About Us

In 1980, more than 2 million acres of river valley, wetlands, forest and tundra became the Nowitna Refuge. Winding across the refuge, the Nowitna River forms a broad floodplain that comes alive each spring with the arrival of thousands of migratory songbirds and waterfowl. The river passes through a scenic 15 mile canyon with peaks up to 2,100 feet.

The grassy margins of ponds and lakes, and many miles of rivers and streams, are important breeding habitat for waterfowl, including ducks, geese, swans and cranes. King and chum salmon, northern pike, and one of only three resident sheefish populations in Alaska can be found in the Wild and Scenic Nowitna River. Arctic grayling are in most clear water streams on the refuge. Forested lowlands give rise to mature white spruce habitat that provides valuable cover and den sites for marten, furbearers that are important to the trapping economy for local residents. Moose, wolves, lynx, wolverine, black and grizzly bear range throughout the refuge. 

Our Mission

We use our understanding of the respect, value, and love of this place by the people who live in, use, or simply treasure this wild land and sound biological research and monitoring to ensure proper stewardship of the Koyukuk, Northern Unit Innoko, and Nowitna National Wildlife Refuges.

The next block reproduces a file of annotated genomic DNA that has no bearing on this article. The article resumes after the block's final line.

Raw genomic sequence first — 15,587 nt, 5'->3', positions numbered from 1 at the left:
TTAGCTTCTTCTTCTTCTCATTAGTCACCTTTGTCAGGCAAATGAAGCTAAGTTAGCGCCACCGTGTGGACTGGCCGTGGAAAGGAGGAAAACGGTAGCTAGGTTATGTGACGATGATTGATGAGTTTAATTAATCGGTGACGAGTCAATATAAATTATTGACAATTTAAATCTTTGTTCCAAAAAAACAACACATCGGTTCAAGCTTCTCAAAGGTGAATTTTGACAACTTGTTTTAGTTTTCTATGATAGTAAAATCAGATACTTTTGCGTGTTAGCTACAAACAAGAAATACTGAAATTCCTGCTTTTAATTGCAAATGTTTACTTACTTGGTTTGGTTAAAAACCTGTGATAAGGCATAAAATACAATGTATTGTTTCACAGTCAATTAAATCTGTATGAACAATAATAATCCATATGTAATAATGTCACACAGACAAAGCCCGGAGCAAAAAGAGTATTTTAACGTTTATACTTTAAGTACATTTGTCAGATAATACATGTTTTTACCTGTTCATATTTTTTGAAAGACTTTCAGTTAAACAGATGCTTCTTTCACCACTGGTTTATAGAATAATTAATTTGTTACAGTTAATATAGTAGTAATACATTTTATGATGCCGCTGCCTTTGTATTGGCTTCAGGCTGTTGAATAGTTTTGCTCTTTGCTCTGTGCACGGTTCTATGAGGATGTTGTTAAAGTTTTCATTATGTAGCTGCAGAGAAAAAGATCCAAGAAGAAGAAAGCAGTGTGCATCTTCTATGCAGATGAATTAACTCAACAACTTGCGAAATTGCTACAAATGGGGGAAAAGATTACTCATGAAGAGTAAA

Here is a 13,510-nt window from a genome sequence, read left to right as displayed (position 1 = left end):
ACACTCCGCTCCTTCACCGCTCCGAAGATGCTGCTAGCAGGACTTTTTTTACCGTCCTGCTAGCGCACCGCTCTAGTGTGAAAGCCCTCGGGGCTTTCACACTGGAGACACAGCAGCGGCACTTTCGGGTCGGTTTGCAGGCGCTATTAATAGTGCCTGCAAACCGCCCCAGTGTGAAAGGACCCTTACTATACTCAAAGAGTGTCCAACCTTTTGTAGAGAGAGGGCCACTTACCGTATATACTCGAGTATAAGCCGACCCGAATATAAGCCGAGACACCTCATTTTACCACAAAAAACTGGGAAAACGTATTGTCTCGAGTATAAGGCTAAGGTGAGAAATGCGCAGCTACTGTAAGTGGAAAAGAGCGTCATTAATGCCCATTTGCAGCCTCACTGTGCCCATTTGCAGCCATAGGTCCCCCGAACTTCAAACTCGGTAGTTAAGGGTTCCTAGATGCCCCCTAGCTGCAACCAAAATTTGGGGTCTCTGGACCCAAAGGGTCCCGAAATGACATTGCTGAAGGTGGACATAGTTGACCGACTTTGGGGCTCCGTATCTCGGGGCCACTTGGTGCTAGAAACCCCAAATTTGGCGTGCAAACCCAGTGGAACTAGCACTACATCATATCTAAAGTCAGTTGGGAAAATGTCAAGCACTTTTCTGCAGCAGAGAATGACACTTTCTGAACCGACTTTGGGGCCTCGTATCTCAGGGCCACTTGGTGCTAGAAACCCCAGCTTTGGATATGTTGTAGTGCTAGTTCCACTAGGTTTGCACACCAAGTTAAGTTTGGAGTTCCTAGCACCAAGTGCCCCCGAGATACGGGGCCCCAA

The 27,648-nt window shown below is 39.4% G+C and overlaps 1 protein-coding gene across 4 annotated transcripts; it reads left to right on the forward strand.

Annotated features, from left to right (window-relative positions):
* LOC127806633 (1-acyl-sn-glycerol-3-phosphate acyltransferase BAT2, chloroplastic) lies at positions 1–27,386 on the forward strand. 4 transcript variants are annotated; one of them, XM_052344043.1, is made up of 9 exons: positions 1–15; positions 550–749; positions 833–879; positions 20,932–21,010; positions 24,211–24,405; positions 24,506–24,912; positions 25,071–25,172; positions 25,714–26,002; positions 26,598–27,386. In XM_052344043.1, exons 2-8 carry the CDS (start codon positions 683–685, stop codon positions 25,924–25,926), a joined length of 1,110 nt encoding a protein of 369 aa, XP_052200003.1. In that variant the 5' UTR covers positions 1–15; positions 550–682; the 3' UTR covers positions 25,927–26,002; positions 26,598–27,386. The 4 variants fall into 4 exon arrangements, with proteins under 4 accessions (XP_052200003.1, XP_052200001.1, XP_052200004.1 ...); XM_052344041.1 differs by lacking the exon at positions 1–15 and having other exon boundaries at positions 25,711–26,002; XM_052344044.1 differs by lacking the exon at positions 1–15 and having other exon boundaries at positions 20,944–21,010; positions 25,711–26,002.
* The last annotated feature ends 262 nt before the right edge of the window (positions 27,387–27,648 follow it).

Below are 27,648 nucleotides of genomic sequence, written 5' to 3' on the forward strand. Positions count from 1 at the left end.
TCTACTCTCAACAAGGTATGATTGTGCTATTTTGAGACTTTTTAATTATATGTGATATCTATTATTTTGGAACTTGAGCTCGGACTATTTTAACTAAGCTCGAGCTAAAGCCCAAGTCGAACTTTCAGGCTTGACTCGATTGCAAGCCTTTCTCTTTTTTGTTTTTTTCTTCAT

Congress established Nowitna Refuge in 1980 when it enacted the Alaska National Interest Lands Conservation Act. According to this legislation, the purposes for which the refuge was established and shall be managed include: conserving fish and wildlife populations and habitats in their natural diversity including, but not limited to, trumpeter swans, white-fronted geese, canvasbacks and other waterfowl and migratroy birds, moose, caribou, martens, wolverines and other furbearers, salmon, sheefish, and northern pike; fulfilling the international treaty obligations of the United States with respect to fish and wildlife and their habitats; providing in a manner consistent with the purposes set forth in subparagraphs (i) and (ii), the opportunity for continued subsistence uses by local residents; and ensuring water quality and necessary water quantity within the refuge.